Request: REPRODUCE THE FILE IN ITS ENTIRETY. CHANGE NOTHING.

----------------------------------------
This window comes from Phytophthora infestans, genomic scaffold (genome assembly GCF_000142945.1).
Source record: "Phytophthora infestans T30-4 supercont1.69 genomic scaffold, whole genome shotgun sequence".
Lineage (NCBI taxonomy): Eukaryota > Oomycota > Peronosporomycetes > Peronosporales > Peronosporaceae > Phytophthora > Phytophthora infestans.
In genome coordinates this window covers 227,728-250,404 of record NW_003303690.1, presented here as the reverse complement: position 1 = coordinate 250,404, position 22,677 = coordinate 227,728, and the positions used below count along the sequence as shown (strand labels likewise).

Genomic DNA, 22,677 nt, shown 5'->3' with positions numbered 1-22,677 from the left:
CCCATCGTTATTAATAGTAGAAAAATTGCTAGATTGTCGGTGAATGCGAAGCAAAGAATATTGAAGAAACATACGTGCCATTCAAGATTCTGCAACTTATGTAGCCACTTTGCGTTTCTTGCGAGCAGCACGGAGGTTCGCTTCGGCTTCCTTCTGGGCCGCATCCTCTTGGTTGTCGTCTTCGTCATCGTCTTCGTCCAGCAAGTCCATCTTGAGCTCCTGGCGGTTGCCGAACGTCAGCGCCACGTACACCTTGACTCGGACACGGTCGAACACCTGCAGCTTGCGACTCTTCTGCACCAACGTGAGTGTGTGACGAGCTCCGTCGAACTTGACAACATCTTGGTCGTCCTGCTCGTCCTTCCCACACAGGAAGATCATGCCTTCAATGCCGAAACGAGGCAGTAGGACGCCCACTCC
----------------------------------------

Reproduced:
This window comes from Phytophthora infestans, genomic scaffold (genome assembly GCF_000142945.1).
Source record: "Phytophthora infestans T30-4 supercont1.69 genomic scaffold, whole genome shotgun sequence".
Lineage (NCBI taxonomy): Eukaryota > Oomycota > Peronosporomycetes > Peronosporales > Peronosporaceae > Phytophthora > Phytophthora infestans.
In genome coordinates this window covers 227,728-250,404 of record NW_003303690.1, presented here as the reverse complement: position 1 = coordinate 250,404, position 22,677 = coordinate 227,728, and the positions used below count along the sequence as shown (strand labels likewise).

Genomic DNA, 22,677 nt, shown 5'->3' with positions numbered 1-22,677 from the left:
CCCATCGTTATTAATAGTAGAAAAATTGCTAGATTGTCGGTGAATGCGAAGCAAAGAATATTGAAGAAACATACGTGCCATTCAAGATTCTGCAACTTATGTAGCCACTTTGCGTTTCTTGCGAGCAGCACGGAGGTTCGCTTCGGCTTCCTTCTGGGCCGCATCCTCTTGGTTGTCGTCTTCGTCATCGTCTTCGTCCAGCAAGTCCATCTTGAGCTCCTGGCGGTTGCCGAACGTCAGCGCCACGTACACCTTGACTCGGACACGGTCGAACACCTGCAGCTTGCGACTCTTCTGCACCAACGTGAGTGTGTGACGAGCTCCGTCGAACTTGACAACATCTTGGTCGTCCTGCTCGTCCTTCCCACACAGGAAGATCATGCCTTCAATGCCGAAACGAGGCAGTAGGACGCCCACTCC